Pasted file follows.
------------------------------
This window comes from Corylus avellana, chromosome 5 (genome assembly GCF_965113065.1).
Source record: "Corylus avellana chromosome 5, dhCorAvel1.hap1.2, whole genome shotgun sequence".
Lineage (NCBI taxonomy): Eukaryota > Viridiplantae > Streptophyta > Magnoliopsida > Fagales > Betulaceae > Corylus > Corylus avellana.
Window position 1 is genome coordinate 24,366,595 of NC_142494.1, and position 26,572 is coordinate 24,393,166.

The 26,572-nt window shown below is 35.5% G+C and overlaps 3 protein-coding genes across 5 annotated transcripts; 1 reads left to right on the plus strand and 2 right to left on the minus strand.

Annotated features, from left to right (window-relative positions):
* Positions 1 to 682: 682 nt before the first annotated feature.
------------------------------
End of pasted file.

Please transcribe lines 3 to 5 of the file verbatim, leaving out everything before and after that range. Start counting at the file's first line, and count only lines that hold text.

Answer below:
Lineage (NCBI taxonomy): Eukaryota > Viridiplantae > Streptophyta > Magnoliopsida > Fagales > Betulaceae > Corylus > Corylus avellana.
Window position 1 is genome coordinate 24,366,595 of NC_142494.1, and position 26,572 is coordinate 24,393,166.

The 26,572-nt window shown below is 35.5% G+C and overlaps 3 protein-coding genes across 5 annotated transcripts; 1 reads left to right on the plus strand and 2 right to left on the minus strand.